The Man Asian Literary Prize List was announced on Saturday, and Shin Kyung-sook’s Please Look After Mom has made the list. She joins an impressive list of authors (see below).
The three judges this year were Razia Iqbal, Chang-rae Lee, and Vika Swarup, and the statement of the Chair Judge (Iqbal) reminds us, quite simply, of why we read:
“In scope, range and subject matter, our longlist presents us with the epic as well as the quotidian, the established writers as well as some on the cusp of greater success. But what connects them is a thing that happens when we read good fiction: the cumulative impact of sentence after good sentence is transforming for the reader. So, while it is hoped that the list reflects among the best of what is coming out of Asia, it also presents Asia to itself, an equally important mirror to hold up.”
I’m struck by this comment about “present[ing] Asia to itself,” especially given that the works are judged based on the availability of a good translation. It is true, the list presents Asia to itself as imagined and codified by a non-Asian literary committee. Don’t get me wrong: this is a great prize and an amazing list of authors and works, but let’s not forget how important it still is for “non-Western” works to be validated by the “global” (read: Western) literary establishment.
You can read the full press release here and see video of the announcement here.
Congratulations to Shin Kyung-sook, Chi-young Kim, and all the other authors and translators!
Man Asian Literary Prize 2011 Longlist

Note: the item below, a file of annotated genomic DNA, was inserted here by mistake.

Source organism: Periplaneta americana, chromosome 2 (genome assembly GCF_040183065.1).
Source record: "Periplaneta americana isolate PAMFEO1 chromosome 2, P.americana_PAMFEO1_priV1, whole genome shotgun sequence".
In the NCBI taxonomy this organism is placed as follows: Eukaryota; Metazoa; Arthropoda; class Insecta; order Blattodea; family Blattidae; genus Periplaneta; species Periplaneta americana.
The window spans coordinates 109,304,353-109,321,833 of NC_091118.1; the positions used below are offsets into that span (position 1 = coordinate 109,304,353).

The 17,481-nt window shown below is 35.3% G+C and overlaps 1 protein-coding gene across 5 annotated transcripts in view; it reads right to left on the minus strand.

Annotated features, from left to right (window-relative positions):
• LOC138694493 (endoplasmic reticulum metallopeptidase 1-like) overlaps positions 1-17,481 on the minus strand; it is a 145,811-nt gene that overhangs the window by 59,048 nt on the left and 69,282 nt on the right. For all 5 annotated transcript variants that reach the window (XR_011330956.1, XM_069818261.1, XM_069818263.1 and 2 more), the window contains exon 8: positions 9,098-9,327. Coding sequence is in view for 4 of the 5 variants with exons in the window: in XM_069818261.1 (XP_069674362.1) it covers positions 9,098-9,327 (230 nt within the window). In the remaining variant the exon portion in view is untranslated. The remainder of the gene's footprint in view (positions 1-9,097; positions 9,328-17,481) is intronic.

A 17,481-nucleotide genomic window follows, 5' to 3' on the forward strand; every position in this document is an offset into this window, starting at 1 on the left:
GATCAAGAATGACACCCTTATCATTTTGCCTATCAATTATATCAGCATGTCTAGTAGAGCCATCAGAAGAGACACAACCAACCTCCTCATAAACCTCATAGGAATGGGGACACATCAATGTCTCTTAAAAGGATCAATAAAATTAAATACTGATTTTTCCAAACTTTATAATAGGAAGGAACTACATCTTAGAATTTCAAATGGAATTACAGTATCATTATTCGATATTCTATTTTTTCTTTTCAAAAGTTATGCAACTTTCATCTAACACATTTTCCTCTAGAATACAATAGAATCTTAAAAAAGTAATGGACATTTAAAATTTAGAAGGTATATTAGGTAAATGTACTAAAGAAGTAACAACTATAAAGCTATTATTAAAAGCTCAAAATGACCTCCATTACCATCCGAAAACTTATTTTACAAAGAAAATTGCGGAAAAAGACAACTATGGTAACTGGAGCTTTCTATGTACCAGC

JAMIL AHMAD (Pakistan) - The Wandering Falcon
TAHMIMA ANAM (Bangladesh) - The Good Muslim
JAHNAVI BARUA (India) - Rebirth
RAHUL BHATTACHARYA (India) - The Sly Company of People Who Care
MAHMOUD DOWLATABADI (Iran) - The Colonel
AMITAV GHOSH (India) - River of Smoke
HARUKI MURAKAMI (Japan) - 1Q84
ANURADHA ROY (India) - The Folded Earth
KYUNG-SOOK SHIN (South Korea) - Please Look After Mom
TARUN J TEJPAL (India) - The Valley of Masks
YAN LIANKE (China) – Dream of Ding Village
BANANA YOSHIMOTO (Japan) – The Lake
I know I said this wouldn’t be all Shin all the time, but…
Shin Kyung-sook’s Please Look After Mom makes in onto the NYT bestseller list — first time ever for a Korean novel. Congrats to Shin and Kim Chi-young!
via @changbi_books via media daum (both Korean only)
“Please Look After Mom makes it on the NYT bestseller list! The first time ever for a Korean novel, and a big step as something that the whole publishing world pays attention to. Congratulations!”
…and there it is:
Update: hm… just saw that there’s an “international version” too with a different cover and title. I must say, I like the international cover better, but it looks a lot less “O” friendly and suspiciously “foreign.”